Microsoft Office (Android) review: The Office tools you need, now for all of Android

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The Good Microsoft's Word, Excel and Powerpoint Android apps have all of the key Office features, seamless OneDrive cloud storage and a familiar design.

The Bad Select advanced features are only available with an Office 365 subscription. The layout is a bit cramped on Android phones.

The Bottom Line The Office Android apps are perfect for major and minor edits on the go.


8.3 Overall
  • Setup 8
  • Features 8
  • Interface 9
  • Performance 8

The full-featured Microsoft Word, Excel and PowerPoint apps you've been waiting for have landed on Android, and they're packing all the tools you want to make edits on the go, away from your desktop. They don't have every single feature their desktop counterparts do, but they offer just enough of the right tools that you'd want to use on your phone or tablet's smaller screen. However, some features aren't available with a free account, so if you need more robust tools, you'll need an Office 365 subscription.

Though Word, Excel and Powerpoint are individual apps that you download from Google Play, I'm lumping them all together for the purposes of this review. All of them have roughly the same layout, with some differences if you're using a phone or tablet.

Note that while the Office apps offer plenty of editing tools for free, you'll need to sign in with a Microsoft account to use them. And you can unlock extra features, such as tracking changes, with an Office 365 subscription, which starts at $6.99 per month (£7, AU$12) and also gives you full versions of Office apps on PC and other mobile devices. If you happen to have an Android tablet with a screen larger than 10.1 inches, you'll need a subscription to use the apps.

Editors' note, July 17, 2015: This review has been updated to reflect the latest version of the apps.

Getting around

Office is comprised of three parts: Word, Excel and Powerpoint. Each is its own app, so you don't need to download all three if you won't even use one or two of them. However, if you frequently edit documents, spreadsheets and presentations, you'll want all three.

Though each app has its own set of features, they all look very similar with a colorful design and simple layout. The home page looks the same throughout all three apps, with variations on a tablet or phone.

On a larger screen, there's a menu on the left side with your recent documents, and to the right there's a large space dedicated to templates for new files. For smaller screens, the default view shows recently files and there's a tab for templates. These templates are a key part of the Office apps, offering pre-created layouts with rich colors and advanced formatting that would otherwise take hours to build. On a small tablet or phone screen, it's helpful to have all the hard work done for you. You can use to simply fill in the blanks with your own text, images and charts, or tweak them to your needs.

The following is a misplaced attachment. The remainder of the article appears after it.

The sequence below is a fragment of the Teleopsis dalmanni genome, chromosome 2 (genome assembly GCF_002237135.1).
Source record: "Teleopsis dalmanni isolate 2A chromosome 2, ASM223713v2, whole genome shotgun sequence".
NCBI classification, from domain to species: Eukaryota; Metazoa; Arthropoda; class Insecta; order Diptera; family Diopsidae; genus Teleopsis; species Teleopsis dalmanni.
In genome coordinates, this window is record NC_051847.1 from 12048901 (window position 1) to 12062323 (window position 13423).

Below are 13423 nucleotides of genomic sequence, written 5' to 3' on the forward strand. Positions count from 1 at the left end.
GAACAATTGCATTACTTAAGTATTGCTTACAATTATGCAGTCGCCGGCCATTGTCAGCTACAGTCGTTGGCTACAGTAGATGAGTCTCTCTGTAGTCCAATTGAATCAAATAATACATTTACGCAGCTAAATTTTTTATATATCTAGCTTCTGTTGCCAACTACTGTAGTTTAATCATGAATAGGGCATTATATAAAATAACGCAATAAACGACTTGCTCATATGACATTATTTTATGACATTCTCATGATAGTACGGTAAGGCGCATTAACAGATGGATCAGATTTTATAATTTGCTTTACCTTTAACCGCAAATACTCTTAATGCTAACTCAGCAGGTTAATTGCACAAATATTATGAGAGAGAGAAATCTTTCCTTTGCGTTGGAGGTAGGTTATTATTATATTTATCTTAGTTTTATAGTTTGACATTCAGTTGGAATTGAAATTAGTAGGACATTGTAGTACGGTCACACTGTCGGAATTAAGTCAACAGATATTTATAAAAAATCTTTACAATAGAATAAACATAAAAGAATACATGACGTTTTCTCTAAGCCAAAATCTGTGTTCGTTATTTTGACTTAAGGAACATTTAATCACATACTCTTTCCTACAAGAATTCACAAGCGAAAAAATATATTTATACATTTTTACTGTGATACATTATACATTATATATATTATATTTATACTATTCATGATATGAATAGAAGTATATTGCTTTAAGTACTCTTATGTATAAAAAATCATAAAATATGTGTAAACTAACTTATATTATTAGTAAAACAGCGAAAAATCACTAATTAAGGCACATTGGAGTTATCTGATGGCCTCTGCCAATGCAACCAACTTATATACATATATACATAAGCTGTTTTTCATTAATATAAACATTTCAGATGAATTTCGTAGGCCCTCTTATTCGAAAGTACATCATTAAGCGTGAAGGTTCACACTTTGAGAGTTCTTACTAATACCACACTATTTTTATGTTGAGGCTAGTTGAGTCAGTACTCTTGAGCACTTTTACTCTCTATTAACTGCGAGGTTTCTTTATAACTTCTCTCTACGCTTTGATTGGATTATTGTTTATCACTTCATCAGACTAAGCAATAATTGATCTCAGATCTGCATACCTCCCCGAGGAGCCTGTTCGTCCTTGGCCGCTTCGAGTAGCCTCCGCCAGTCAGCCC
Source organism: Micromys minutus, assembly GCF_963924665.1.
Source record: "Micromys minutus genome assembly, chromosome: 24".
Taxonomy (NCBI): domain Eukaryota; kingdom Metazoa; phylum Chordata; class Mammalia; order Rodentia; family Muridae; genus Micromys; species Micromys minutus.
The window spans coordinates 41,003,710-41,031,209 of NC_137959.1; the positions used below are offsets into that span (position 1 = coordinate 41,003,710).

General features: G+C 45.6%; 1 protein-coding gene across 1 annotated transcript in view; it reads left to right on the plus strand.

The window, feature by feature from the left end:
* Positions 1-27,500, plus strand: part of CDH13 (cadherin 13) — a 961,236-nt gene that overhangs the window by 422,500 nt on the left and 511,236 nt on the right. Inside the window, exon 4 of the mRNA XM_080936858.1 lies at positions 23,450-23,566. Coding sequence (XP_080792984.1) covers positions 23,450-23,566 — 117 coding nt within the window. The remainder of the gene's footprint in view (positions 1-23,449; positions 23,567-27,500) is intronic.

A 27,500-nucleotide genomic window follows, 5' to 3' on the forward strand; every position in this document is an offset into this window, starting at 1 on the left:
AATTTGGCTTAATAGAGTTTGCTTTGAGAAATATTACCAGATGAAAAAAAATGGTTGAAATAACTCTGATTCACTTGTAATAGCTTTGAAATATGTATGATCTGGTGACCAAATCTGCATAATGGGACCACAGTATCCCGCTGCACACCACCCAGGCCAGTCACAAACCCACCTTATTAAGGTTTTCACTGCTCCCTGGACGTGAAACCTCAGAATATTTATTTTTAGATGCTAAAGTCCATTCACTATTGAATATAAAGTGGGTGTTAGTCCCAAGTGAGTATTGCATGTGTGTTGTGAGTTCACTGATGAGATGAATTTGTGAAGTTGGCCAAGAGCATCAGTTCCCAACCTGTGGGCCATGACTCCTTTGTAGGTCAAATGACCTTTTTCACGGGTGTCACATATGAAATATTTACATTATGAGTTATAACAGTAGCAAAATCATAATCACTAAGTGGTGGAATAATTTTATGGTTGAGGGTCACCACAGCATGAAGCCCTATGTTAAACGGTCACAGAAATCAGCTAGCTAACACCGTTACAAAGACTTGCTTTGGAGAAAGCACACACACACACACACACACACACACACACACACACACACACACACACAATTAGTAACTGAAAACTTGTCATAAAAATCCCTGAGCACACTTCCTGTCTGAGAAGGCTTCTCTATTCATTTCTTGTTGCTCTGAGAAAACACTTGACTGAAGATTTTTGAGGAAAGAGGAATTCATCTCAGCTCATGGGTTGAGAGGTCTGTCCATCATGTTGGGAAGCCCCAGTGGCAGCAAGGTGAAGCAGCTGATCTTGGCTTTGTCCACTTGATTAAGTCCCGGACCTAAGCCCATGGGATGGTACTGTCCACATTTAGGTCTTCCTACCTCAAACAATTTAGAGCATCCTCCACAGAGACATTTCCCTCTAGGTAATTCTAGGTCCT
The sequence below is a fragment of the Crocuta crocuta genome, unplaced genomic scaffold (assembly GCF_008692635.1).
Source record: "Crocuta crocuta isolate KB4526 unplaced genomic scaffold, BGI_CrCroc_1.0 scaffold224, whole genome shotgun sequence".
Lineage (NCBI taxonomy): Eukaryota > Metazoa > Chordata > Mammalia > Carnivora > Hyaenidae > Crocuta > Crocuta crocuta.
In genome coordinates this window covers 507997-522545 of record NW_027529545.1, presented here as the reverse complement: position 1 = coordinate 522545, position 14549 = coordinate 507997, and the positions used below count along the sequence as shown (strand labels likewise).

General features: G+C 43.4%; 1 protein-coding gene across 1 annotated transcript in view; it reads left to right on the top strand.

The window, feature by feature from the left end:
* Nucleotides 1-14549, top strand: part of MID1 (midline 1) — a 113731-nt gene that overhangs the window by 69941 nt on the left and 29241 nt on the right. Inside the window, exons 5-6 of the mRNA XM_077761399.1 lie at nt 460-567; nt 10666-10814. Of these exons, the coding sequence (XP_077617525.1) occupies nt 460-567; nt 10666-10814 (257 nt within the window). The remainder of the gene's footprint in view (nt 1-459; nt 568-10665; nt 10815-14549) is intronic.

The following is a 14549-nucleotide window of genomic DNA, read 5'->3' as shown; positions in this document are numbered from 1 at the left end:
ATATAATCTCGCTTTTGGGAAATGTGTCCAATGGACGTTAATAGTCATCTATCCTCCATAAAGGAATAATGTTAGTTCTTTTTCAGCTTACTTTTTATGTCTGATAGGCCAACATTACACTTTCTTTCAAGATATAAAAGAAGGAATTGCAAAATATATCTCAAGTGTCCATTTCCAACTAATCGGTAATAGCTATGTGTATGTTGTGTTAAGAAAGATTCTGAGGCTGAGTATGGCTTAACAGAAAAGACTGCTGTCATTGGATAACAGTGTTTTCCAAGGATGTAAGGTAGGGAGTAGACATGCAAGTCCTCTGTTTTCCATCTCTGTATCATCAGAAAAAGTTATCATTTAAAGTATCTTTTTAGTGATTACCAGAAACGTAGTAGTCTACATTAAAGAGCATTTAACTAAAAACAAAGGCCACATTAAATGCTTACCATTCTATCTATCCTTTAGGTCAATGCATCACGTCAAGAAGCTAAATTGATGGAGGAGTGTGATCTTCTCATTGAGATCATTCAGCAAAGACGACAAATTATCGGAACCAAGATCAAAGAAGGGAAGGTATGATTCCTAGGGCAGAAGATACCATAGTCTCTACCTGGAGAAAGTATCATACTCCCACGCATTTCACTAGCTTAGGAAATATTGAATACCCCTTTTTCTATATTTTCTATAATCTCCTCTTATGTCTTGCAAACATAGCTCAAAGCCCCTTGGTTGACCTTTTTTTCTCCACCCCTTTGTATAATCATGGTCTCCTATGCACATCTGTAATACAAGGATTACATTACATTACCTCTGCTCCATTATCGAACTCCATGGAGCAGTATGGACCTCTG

The classic Office ribbon (or menu bar) carries over from the Office desktop apps to the tablet versions. There you'll find all of the tools and formatting options in each app. Using these apps on your Android phone, the controls are split between the top and bottom of the screen, and that layout is a little less friendly than the tablet layout.

Microsoft has taken great care to make it easy to use the touchscreen to move through the apps and make edits. You can pinch to zoom, which feels very fluid, or use the zoom controls to get a particular view. You tap anywhere on the screen to select an area or cell to edit, and you can swipe the screen to move the cursor around.


Word is a word processor, a program where you can create text documents, from resumes and memos to brochures and flyers. The app includes all of the basic document tools, including fonts, page layout and formatting options -- bullet points, text alignment, and typographical emphasis. Over the years, Microsoft has fine-tuned these controls to make them as easy to use as possible.

Word gets its edge with extra features, some that carry over from the desktop edition and some specially built for the mobile app. Using Word on an Android phone, you get a reading mode that zooms in to fill the screen and helps you read quickly.

With an Office 365 subscription, you can track changes and leave comments in Word, two popular tools for anyone who collaborates on documents. You can also add text boxes, photos, charts and shapes to your documents and easily manipulate them.

You can highlight and format text, and insert shapes in each app. Screenshot by Sarah Mitroff/CNET


Excel is a spreadsheet program that's useful for building charts, analyzing data and running formulas. All spreadsheets have rows, columns and cells and support formulas to crunch data. Excel has the typical tools you'll need, including text editing, equations and chart building.